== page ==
Flashcards in CPTP 3.14 Drugs used in Inflammation Allergy and Pain 2 Deck (55)
How do the pain-alleviating mechanisms of NSAIDs differ when used for headaches?
Instead of reducing sensitisation from prostaglandins, the main pain-alleviating effects actually come from decreased PG-mediated vasodilation
What are the common side effects of NSAIDs? What type of ADR is each?
GI disturbances: TYPE A
• COX-1 inhibition removes the protective mechanism of prostaglandins (causes vasodilation, decreased acid secretion and increase mucous secretion)
Skin reactions: TYPE B
• Toxic epidermal necrosis
Renal effects: TYPE A
• Prostaglandins are involved in maintenance of normal kidney functions
As a rule of thumb, what type of ADR are allergies and hypersensitivities?
Outline the NSAIDs in order of selectivity for COX-1
Most selective for COX-1
Least selective for COX-1, most selective for COX-2
(typically COX-2 is the better pharmacological target, as these are the ones induced in inflammation)
Describe the pharmacodynamics of aspirin
• Irreversible antagonist of COX-1 (weakly COX-2)
• Also inhibits NFKB (k=kappa) an inflammatory cytokine
• Anti-platelet activity
Describe the pharmacokinetics of aspirin
• It's a weak acid, and so is mostly neutral in the acidic stomach, facilitating its passage across the mucosa
• Regardless, most is still absorbed in the ileum due to its extensive surface area
• Aspirin is rapidly HYDROLYSED, yielding salicylate
METABOLISM AND EXCRETION:
• 25% oxidised
• Some is conjugated
• 25% excreted unchanged
Which subclass of NSAIDs are inhibitors of COX 1 and 2 (but mostly 1)?
What type of inhibitor are these?
Which of these inhibits leukocytes?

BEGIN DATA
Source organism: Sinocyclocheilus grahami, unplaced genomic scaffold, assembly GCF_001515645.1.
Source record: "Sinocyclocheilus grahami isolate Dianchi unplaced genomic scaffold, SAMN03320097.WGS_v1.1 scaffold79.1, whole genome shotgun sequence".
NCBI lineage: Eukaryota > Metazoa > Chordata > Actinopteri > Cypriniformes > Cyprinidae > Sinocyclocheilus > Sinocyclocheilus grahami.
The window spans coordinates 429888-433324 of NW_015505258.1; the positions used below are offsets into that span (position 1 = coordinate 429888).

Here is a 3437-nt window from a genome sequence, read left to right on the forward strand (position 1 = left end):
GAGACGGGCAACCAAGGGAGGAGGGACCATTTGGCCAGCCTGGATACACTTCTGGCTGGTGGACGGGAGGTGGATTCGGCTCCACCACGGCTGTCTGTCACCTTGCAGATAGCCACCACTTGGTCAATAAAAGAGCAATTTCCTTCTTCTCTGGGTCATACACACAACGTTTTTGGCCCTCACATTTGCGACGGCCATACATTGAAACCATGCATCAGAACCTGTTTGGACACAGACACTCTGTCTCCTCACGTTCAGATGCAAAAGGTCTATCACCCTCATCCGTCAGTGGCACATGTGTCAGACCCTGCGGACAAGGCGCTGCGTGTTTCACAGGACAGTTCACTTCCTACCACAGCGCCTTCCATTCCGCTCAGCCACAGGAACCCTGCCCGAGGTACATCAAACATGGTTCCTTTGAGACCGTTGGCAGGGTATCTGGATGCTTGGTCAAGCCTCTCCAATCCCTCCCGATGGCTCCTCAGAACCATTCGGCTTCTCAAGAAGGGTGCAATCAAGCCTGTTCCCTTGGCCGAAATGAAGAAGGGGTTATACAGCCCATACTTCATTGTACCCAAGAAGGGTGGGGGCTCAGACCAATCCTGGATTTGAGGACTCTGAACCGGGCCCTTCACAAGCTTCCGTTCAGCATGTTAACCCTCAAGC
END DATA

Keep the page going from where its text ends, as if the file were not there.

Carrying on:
Propionic acid derivatives:
These are competitive inhibitors
Describe the pharmacokinetics of propionic acid derivatives with respect to:
• Route of admission
• State in plasma
• Well absorbed orally
• Extensively plasma protein bound (>99%)
• Metabolised in liver, excreted by kidneys
Why should conditions which alter plasma protein concentration be considered when using drugs such as propionic acid
It increases the amount of free drug in the blood, due to the lack of availability of plasma proteins (e.g. albumin)
As a result, there is an increased chance of a toxic side effect (as free drug is the pharmacologically active proportion)
Which NSAID is best for arthritic joint pain alleviation and why?
Propionic acid derivatives, because they can penetrate arthritic joints
Which formulary drug is COX-2 selective and does not bind to COX-1?
What are the adverse drug effects for celecoxib?
State the half life of:
1) 2 hours (short acting)
2) 11 hours (long acting)
3) 11 hours
Describe the pharmacokinetics of celecoxib
• Absorbed orally
• 90% plasma protein bound
• Lipophilic --> accumulates in fat
• Metabolised by CYP450s
• Excreted in faeces and urine
What other mechanism of action does celecoxib have?
Central analgesic effect, as it is lipophilic and can cross the BBB
What are the benefits of celecoxib?
They have no GI side-effects (although be careful due to CVD effects)
What main tissues is serotonin produced in?
• Intestine wall
• Blood platelets
What is serotonin broken down by, and what into?
Broken down into 5-HIAA
What are the effects of serotonin on blood vessels?
They have different effects depending on the receptor:
What causes MIGRAINES?
• Vasodilation occurs due to serotonin release stimulating 5-HT2 and subsequent NO release
• NO stimulates sensory nerves, causing nociception and also central pain sensitisation
• Then there is positive feedback, as the sensory nerves release neuropeptides, which cause neuroinflammation then further NO release, sensitisation and stimulation
Describe how serotonin causes vasodilation when acting on 5-HT2 receptors. What does this cause when occurring in the brain?
• Acts on endothelial cells causing NO release
• Acts on neurones to inhibit noradrenaline release from nerve terminals
This causes headache
How can migraines be prevented?
How can migraines be acutely treated?
• These cause constriction
• They also directly inhibit the sensory nerves and prevents the neuropeptide release
Name the formulary migraine drug, which mechanism it uses, and its route.
• 5-HT1 agonist
• SC, intranasal
• Can be given orally but poor absorption